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RICHARD THOMPSON WITH SCOTT TIMBERG - Beeswing: Fairport, Folk Rock And Finding My Voice 196775

RICHARD THOMPSON WITH SCOTT TIMBERG - Beeswing: Fairport, Folk Rock And Finding My Voice 196775
Faber ISBN: 9780571348169

The sub-title to this intimate memoir denotes a concentration on the early years of Richard’s career, those white-heat years when so much happened so quickly and in which there’s inevitably the greatest amount of interest (not that I wouldn’t appreciate a comparably informed personal perspective on the later decades too at some point).

Richard states at the outset that these are dusty and sometimes uncomfortable memories that have been shut away for years, and it took a deal of cajoling from recently-departed LA author/journalist Scott Timberg before Richard agreed to open the box. The book’s initial chapters exhibit a pervasive topographical authenticity and the flavour of a now-distant era when everything in life was so different from today. Richard takes us on a personal tour of his teenage haunts, chronicling – suitably laconically, and with the very gift for observational storytelling for which his songwriting is renowned – his formative musical, social and literary experiences. Sometimes, it seems, the key opportunities just fall into his lap, but equally some decisions were clearly informed beyond “just wait and let things happen” and lucky discoveries came via influential friends and business contacts.

Richard’s eager investigation of all manner of musical experiences and inspirations sparks parallels in us all of course, and his responses are knowing and wryly analytical yet not without uncommon perceptiveness. The earliest, ultra-eclectic Fairport incarnation appeared “swept along by the fates”, not least in the uniquely all-embracing nature of their repertoire. Additionally, considerable insight is provided into Richard’s interaction with fellow group members (notably Sandy Denny) and other passing acquaintances (e.g. a revealing encounter with Nick Drake where the sole topic of conversation was the music of Delius!), and some almost incidental artistic decisions which subsequently assumed tremendous importance (such as the awakening of the electric muse at the service of traditional English folksong).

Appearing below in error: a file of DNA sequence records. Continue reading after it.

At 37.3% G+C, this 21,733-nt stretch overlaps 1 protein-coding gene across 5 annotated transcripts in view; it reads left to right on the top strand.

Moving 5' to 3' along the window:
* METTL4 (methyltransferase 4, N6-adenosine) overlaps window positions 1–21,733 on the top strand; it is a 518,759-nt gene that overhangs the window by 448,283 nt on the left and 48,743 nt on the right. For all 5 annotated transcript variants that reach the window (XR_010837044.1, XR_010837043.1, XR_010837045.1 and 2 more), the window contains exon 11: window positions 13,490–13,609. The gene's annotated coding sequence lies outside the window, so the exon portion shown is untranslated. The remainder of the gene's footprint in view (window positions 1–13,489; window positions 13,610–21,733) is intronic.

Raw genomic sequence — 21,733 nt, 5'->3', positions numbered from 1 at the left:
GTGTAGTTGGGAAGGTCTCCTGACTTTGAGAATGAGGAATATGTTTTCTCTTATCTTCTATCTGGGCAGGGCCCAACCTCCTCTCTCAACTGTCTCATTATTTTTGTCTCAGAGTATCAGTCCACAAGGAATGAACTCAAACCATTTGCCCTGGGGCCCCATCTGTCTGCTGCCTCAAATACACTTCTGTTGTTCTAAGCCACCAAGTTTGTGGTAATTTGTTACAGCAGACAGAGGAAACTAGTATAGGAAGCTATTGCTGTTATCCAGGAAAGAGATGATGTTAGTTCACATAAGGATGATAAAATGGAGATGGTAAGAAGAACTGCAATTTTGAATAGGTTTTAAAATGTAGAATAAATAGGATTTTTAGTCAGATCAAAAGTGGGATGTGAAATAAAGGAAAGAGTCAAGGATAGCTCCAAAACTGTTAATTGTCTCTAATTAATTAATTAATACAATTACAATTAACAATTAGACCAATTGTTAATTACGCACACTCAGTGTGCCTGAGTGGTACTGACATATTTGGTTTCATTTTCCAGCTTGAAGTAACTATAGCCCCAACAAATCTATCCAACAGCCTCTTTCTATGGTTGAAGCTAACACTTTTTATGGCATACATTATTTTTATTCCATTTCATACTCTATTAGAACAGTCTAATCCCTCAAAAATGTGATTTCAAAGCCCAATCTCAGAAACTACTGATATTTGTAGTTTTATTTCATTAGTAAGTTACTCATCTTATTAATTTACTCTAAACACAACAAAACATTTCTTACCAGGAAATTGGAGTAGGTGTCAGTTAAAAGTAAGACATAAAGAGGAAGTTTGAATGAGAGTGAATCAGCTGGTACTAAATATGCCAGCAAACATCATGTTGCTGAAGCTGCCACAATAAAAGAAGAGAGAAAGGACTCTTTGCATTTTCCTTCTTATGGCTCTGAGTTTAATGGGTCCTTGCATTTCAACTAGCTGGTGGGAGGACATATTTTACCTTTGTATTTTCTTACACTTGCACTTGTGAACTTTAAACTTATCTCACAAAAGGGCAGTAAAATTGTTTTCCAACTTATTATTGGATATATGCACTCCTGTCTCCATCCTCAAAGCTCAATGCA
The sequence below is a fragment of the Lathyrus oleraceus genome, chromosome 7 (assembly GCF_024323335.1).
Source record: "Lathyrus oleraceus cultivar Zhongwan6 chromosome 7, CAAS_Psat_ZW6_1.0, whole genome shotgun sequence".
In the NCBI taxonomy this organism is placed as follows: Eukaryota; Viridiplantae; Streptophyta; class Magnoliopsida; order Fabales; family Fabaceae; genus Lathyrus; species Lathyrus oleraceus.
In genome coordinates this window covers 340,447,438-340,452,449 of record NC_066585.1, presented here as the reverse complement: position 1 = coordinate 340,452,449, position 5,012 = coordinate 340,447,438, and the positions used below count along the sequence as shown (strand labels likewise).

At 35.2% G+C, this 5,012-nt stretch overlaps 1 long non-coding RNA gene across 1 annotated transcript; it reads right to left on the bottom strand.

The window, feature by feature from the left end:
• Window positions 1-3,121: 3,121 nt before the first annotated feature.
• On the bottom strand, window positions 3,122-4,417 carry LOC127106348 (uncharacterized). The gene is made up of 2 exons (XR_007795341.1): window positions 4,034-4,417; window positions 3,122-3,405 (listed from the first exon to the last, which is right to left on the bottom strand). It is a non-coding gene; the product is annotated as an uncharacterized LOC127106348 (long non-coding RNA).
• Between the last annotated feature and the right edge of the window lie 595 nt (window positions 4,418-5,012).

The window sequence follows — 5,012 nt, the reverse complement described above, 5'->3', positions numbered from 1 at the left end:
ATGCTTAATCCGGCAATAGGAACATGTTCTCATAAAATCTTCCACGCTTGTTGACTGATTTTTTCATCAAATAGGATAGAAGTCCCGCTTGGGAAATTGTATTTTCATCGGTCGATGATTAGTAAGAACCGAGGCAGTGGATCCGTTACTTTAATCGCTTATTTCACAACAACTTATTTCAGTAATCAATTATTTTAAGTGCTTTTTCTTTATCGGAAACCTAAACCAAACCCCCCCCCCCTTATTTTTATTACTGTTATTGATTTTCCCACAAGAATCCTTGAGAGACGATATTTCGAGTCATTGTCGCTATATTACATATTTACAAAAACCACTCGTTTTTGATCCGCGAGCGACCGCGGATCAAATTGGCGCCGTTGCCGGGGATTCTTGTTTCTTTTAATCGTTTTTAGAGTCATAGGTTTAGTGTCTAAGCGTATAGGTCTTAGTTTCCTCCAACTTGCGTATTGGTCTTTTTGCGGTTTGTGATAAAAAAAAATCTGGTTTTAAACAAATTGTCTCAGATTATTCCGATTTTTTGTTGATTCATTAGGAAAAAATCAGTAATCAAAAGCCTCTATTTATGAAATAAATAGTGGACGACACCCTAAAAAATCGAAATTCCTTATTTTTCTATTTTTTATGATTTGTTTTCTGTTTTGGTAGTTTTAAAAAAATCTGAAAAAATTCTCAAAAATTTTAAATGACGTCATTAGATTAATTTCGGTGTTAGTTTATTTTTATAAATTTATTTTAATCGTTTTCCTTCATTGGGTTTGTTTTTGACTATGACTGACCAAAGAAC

The book then takes us through a hectic 1969 (with its three Fairport LP releases!), and the firing of Sandy signalled the start of the chaotic series of line-up changes that would set a pattern for years to come. There’s an emotional honesty in Richard’s chronicling, an element of trusting the reader that facilitates, for example, a pointed contrast between the amusing account of life at The Angel and a disturbing post-gig offstage encounter. Moving on, the memoir deals with their love of deep Americana perfected by The Band, and the increasing dissatisfaction and gulf between Richard and Swarb that accelerated Richard’s decision to leave Fairport. Then the period of session work, including helping Sandy out with her first Island solo albums, out of which arose his first encounter with future wife Linda; their marriage, the recording of the duo albums, the early-70s folk club scene, and so on. Then further reflections on esoteric reading material evidenced Richard’s increasingly urgent quest for solving the puzzle of reality, which led to his affirmation of (as opposed to conversion to) Sufism.

The memoir ends (flexibly, given the timeline) with a brief post-1975 catch-up in the form of afterword and epilogue – but not before a candid and revealing little chapter on the writing of Beeswing (the song) and reflections on the (often unacknowledged or misunderstood) purpose of songwriting in general. The book also sports a generous spread of photographs and two brief appendices (lyrics and dreams). What strikes one most, though, is Richard’s capacity for acute and often painful self-assessment leavened with humour. As in his songwriting, indeed.

David Kidman


This review appeared in Issue 140 of The Living Tradition magazine